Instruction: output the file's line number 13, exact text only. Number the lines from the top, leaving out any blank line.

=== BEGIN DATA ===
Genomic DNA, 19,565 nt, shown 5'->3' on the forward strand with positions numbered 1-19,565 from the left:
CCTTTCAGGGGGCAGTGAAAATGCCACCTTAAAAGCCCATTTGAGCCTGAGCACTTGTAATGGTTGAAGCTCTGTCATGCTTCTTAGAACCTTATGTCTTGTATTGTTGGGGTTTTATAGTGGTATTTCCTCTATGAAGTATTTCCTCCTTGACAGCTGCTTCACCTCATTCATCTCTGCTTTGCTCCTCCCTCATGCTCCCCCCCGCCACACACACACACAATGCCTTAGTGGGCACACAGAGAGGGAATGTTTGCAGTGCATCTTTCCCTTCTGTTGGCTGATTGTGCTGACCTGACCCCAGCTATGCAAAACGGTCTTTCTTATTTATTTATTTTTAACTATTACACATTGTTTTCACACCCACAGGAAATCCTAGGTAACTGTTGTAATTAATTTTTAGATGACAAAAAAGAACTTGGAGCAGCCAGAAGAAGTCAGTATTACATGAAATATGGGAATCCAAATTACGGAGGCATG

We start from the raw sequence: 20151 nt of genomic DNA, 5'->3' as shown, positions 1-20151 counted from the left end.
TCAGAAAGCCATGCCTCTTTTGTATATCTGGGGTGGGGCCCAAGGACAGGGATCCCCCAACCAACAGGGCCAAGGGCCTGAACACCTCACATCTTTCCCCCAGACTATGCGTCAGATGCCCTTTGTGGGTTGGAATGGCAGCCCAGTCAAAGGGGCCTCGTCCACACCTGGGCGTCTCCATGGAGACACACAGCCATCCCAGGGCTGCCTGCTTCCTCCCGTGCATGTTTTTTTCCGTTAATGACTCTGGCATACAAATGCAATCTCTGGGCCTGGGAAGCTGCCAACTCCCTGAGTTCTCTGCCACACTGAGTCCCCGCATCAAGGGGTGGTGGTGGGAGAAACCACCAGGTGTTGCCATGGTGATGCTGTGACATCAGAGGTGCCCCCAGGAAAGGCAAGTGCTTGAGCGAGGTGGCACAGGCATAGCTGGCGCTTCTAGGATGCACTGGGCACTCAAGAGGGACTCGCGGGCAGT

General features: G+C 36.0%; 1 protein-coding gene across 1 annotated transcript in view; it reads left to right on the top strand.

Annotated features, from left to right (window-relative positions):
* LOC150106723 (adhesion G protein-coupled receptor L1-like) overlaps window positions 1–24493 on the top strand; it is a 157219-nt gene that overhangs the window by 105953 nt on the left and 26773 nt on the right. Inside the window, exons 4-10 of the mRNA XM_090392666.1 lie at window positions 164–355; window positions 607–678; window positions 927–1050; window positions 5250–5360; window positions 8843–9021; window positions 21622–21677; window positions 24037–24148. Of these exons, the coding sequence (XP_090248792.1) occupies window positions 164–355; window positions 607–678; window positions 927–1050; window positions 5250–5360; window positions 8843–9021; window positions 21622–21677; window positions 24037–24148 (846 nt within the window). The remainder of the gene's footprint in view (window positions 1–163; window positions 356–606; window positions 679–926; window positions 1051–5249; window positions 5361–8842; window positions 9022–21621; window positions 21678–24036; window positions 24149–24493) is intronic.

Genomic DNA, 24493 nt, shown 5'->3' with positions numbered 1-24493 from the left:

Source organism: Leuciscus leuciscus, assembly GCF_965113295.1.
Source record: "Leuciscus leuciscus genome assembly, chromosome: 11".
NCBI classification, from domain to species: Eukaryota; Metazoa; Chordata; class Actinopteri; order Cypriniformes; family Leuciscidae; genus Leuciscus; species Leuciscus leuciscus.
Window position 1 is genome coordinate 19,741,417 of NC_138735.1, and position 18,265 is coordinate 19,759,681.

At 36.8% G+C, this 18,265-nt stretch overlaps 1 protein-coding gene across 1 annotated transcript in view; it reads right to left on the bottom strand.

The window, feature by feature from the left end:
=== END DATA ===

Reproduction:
At 36.8% G+C, this 18,265-nt stretch overlaps 1 protein-coding gene across 1 annotated transcript in view; it reads right to left on the bottom strand.